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Publisher's Summary

In a single definitive narrative, City of Sedition tells the spellbinding story of the huge - and hugely conflicted - role New York City played in the Civil War.

No city was more of a help to Abraham Lincoln and the Union war effort - or more of a hindrance. No city raised more men, money, and matériel for the war, and no city raised more hell against it. It was a city of patriots, war heroes, and abolitionists but simultaneously a city of antiwar protest, draft resistance, and sedition.

Without his New York supporters, it's highly unlikely Lincoln would have made it to the White House. Yet because of the city's vital and intimate business ties to the Cotton South, the majority of New Yorkers never voted for him and were openly hostile to him and his politics. Throughout the war New York City was a nest of antiwar "Copperheads" and a haven for deserters and draft dodgers. New Yorkers would react to Lincoln's wartime policies with the deadliest rioting in American history. The city's political leaders would create a bureaucracy solely devoted to helping New Yorkers evade service in Lincoln's army. Rampant war profiteering would create an entirely new class of New York millionaires, the "shoddy aristocracy". New York newspapers would be among the most vilely racist and vehemently antiwar in the country. Some editors would call on their readers to revolt and commit treason; a few New Yorkers would answer that call. They would assist Confederate terrorists in an attempt to burn their own city down and collude with Lincoln's assassin.

Here, in City of Sedition, a gallery of fascinating New Yorkers comes to life - the likes of Horace Greeley, Walt Whitman, Julia Ward Howe, Boss Tweed, Thomas Nast, Matthew Brady, and Herman Melville. This book follows the fortunes of these figures and chronicles how many New Yorkers seized the opportunities the conflict presented to amass capital, create new industries, and expand their markets, laying the foundation for the city's - and the nation's - growth.

©2016 John Strausbaugh (P)2016 Hachette Audio

Critic Reviews

"John Strausbaugh's new work opens the door...as no book has done before. Deeply researched and written with flair by an acknowledged authority on the history of the metropolis, City of Sedition leaves no doubt that 150 years ago New York was already 'a helluva town'." (William C. Davis, author of Crucible of Command: Ulysses S. Grant and Robert E. Lee - the War They Fought, the Peace They Forged)
"What a terrific job! Strausbaugh paints New York in a vortex of treason and war, profit and chaos, idealism, energy, and murderous violence. City of Sedition is bright, urgent, and fast as a fire truck." (Richard Brookhiser, author of Founders' Son: A Life of Abraham Lincoln)
"For anyone raised on the notion that, during the Civil War, the northern states stood strongly united against slavery and behind Abraham Lincoln, John Strausbaugh's insightful City of Sedition will offer a potent and engaging antidote. Training his focus on the vibrant, chaotic city of New York, Strausbaugh sheds valuable light on the ambivalence and complexity with which Civil War America responded to thorny problems of class, race, and disunion." (John Matteson, Pulitzer Prize-winning author of Eden's Outcasts and The Lives of Margaret Fuller)

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  • Pianoman
  • Louisville, KY United States
  • 12-02-16

Read twice...post election antidote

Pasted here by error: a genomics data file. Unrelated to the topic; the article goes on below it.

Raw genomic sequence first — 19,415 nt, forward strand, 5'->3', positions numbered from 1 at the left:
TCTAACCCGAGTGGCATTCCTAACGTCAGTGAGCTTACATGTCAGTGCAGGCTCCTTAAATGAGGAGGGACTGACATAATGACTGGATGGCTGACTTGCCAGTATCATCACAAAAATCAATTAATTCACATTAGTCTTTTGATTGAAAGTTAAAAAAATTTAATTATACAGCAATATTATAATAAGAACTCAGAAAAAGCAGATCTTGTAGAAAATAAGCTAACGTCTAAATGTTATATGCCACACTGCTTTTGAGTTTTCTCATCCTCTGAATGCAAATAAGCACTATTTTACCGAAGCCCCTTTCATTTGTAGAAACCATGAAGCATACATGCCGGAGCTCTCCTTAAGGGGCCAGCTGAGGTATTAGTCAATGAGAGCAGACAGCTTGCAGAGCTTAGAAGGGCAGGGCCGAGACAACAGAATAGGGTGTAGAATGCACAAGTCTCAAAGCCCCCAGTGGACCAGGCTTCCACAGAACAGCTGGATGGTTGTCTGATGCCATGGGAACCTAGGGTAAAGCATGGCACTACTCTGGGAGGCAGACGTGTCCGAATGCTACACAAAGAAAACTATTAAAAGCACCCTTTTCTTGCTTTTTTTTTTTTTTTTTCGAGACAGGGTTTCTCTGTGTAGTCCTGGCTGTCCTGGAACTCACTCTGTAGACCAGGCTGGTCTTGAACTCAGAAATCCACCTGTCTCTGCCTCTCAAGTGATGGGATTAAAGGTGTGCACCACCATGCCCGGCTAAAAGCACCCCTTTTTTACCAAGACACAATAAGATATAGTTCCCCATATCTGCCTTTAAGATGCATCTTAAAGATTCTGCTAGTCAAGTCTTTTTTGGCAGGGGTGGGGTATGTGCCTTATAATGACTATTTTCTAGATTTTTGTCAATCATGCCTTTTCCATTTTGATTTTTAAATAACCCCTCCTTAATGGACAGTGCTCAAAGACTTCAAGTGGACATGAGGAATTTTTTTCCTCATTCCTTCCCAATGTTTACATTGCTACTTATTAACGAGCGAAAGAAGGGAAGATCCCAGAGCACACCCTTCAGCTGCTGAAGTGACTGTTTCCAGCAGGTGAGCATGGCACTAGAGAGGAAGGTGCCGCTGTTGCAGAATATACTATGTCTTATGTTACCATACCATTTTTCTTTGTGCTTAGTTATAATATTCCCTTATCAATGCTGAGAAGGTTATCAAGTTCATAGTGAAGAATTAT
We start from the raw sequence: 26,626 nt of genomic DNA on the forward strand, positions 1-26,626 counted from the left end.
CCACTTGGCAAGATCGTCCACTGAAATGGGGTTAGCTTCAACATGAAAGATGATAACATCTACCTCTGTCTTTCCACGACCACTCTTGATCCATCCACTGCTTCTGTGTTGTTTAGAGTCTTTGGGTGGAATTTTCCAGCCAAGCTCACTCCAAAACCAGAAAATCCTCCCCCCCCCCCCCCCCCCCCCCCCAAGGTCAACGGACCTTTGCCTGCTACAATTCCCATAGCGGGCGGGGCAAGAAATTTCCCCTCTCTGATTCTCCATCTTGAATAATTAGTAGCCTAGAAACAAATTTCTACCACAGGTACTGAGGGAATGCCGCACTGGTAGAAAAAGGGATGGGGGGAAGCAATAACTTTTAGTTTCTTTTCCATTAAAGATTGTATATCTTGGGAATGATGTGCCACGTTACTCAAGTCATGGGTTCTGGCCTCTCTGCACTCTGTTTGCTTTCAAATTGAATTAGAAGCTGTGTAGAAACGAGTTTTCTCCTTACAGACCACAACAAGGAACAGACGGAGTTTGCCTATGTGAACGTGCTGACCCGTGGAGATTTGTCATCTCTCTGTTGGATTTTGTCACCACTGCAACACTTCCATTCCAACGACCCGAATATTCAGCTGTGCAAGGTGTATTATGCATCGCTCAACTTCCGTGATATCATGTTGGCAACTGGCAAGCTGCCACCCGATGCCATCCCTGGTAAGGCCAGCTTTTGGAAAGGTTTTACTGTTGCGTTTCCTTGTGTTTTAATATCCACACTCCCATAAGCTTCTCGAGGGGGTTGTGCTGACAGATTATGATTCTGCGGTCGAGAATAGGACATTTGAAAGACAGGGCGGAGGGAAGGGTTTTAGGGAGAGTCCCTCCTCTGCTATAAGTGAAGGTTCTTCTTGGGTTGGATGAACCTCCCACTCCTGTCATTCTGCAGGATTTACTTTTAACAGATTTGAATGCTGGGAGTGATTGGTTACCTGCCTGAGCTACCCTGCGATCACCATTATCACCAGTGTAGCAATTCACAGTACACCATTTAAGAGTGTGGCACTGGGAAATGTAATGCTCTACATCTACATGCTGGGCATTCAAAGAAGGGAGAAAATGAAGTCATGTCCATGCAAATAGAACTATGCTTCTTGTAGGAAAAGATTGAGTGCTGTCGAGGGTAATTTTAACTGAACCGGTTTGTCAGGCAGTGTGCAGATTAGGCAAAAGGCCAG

for those who were wringing their proverbial hands post election, i found this an eye opening and emotional account of how far we have come. it also challenges us to be vigilant and more understanding of what our brothers and sisters experienced.
narrator excellent...skillful weaving of characters throughout....they didn't teach this in high school when I was young. worth reading twice+

2 of 2 people found this review helpful

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Civil War buff must have.

Well read and incredible research shared by author to help me visualize some of what went on in nearby New York City at the time leading up to the Civil War.

1 of 1 people found this review helpful

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Great Book

A historical story of New York City with focus during the lead to and post Civil War. It's also a story about the expansion of the city due to immigration and economic growth. It was great to hear names of streets and areas that I've walked while here.

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    4 out of 5 stars

Eye opening account of another facet of NYC's tangled history

As an avid consumer of 19th century and NYC history, this broad survey of those topics should be considered essential listening. While this does tread on ground familiar to anyone familiar with the Civil War era, it shows that every major figure of the era had deep ties to the City. George Custer, Edwin Booth (tortured brother of John Wilkes), and John Wilkes' killer Boston Corbett are among the various figures examined. If I have any criticism it is that matters stray to far from NYC at times but in the end it all ties together.
Get it.

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Interesting, But...

The story continues telling a number of myths that have proven to be false. For example, Dan Sickles didn't leave the battlefield smoking a cigar while on a stretcher. Beyond that, the last chapters veered sharply from the Civil War.

And, the narrator's mispronouncing Meagher as mere was distracting. One would hope that more substantial research by both the author and narrator would have occurred.

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I can't wait to listen to it again!

As a New Yorker, the author has given me a greater appreciation for the City. Well done!